Approximately 4.7 million people, mostly children, suffer dog bite injuries in the United States each year, and about 10 to 20 die from their injuries. Children are more vulnerable to dog bites because they are less familiar with dogs’ behaviors and are less able to defend themselves. Their shorter stature also makes them likelier to be bitten in the face, which leads to serious injuries and is more likely to result in life-long scarring.
Adults also suffer from dog bites. In addition to physical injuries such as abrasions, puncture wounds, lacerations, tissue loss, crush injuries, fractures, sprains, strains, disfigurements and infections, dog bites can cause emotional distress, including Post Traumatic Stress Disorder, traumas, and phobias, such as the fear of dogs.
You should not try to pull away or hit the dog, since it may clamp-on tighter. Try to find an object nearby that you can insert into the dog’s mouth. This may induce a gag reflex causing the dog to let go.
A less serious dog bite should be treated by first washing the wound with soap and water and then rinsing it with an antiseptic. Apply an antibiotic cream and cover the wound with a bandage.
You should see a doctor if:
If you do not know the dog or its owner, you should also contact your local animal control board.
You may seek compensation for your damages from anyone whose negligence resulted in the dog bite. Most states place responsibility for a dog bite on the dog’s owner, especially if the owner knew the dog has a history of aggression or if he or she was in violation of animal restraint and confinement laws. But dog bite liability laws do vary by state, and in some cases, landlords, previous owners of the dog, and even daycare centers can be held at least partially liable.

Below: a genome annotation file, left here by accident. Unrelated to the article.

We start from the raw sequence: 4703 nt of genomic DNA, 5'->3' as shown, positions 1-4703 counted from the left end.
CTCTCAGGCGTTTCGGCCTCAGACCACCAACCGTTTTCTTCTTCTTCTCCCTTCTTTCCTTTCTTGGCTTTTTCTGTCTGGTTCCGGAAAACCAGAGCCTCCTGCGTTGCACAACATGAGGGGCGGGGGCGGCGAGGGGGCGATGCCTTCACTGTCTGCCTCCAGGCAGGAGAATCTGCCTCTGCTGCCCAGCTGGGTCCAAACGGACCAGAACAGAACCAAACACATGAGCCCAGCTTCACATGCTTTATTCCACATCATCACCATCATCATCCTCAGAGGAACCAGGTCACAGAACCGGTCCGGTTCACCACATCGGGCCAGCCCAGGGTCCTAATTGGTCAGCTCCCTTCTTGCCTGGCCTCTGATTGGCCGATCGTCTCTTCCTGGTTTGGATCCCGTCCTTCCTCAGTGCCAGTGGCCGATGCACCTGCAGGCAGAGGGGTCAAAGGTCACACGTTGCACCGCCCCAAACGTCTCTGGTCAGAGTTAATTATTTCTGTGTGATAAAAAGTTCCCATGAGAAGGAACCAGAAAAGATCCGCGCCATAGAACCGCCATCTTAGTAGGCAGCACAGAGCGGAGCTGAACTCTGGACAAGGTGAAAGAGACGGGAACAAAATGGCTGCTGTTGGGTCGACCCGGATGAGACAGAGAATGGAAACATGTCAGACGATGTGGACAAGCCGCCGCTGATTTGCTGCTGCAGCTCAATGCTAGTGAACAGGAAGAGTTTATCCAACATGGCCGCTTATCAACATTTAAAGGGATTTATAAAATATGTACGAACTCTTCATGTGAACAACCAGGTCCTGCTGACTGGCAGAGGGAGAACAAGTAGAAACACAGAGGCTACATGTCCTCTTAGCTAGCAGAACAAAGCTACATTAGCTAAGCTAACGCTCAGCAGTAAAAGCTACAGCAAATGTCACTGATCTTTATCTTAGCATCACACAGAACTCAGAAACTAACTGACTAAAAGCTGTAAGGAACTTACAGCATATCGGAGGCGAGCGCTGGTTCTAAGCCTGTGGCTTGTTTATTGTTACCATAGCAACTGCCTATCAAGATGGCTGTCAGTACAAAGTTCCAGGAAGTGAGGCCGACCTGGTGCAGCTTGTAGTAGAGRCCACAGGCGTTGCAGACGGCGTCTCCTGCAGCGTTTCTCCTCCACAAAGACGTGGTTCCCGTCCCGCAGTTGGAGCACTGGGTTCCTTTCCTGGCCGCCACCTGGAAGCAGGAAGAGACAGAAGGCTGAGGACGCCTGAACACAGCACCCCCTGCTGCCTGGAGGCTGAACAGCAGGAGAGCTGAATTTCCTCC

In the case of a child who was injured by a dog bite, the amount of compensation may be greater due to the possibility of long-term medical expenses and emotional trauma. Sometimes the dog owner’s homeowner’s insurance policy will pay for the damages. Regardless of the circumstances, however, an experienced dog bite lawyer should be able to help you recover the maximum amount of compensation you are entitled to.
SECTION 47-3-110. Liability of owner or person having a dog in his care or keeping.
Whenever any person is bitten or otherwise attacked by a dog while the person is in a public place or is lawfully in a private place, including the property of the owner of the dog or other person having the dog in his care or keeping, the owner of the dog or other person having the dog in his care or keeping is liable for the damages suffered by the person bitten or otherwise attacked.
For the purposes of this section, a person bitten or otherwise attacked is lawfully in a private place, including the property of the owner of the dog or other person having the dog in his care or keeping, when the person bitten or otherwise attacked is on the property in the performance of any duty imposed upon him by the laws of this State, by the ordinances of any political subdivision of this State, by the laws of the United States of America, including, but not limited to, postal regulations, or when the person bitten or otherwise attacked is on the property upon the invitation, express or implied, of the owner of the property or of any lawful tenant or resident of the property.
If a person provokes a dog into attacking him then the owner of the dog is not liable.
You should also be aware that there is a statute of limitations or time limit by which you must begin a dog bite suit. For this and other reasons, if you are considering consulting with a dog bite attorney, it is in your interest to do so as soon as possible. Give us a call or send an email today so that we can evaluate your case. We handle cases in Orangeburg, Greenwood, Abbeville, Columbia, Clemson, Seneca, Greenville, Laurens, Easley, Spartanburg, Aiken, Newberry, Charleston, and throughout South Carolina. Our office in Anderson, South Carolina, Thomason and Pracht, LLP is ready to serve you. Call us today.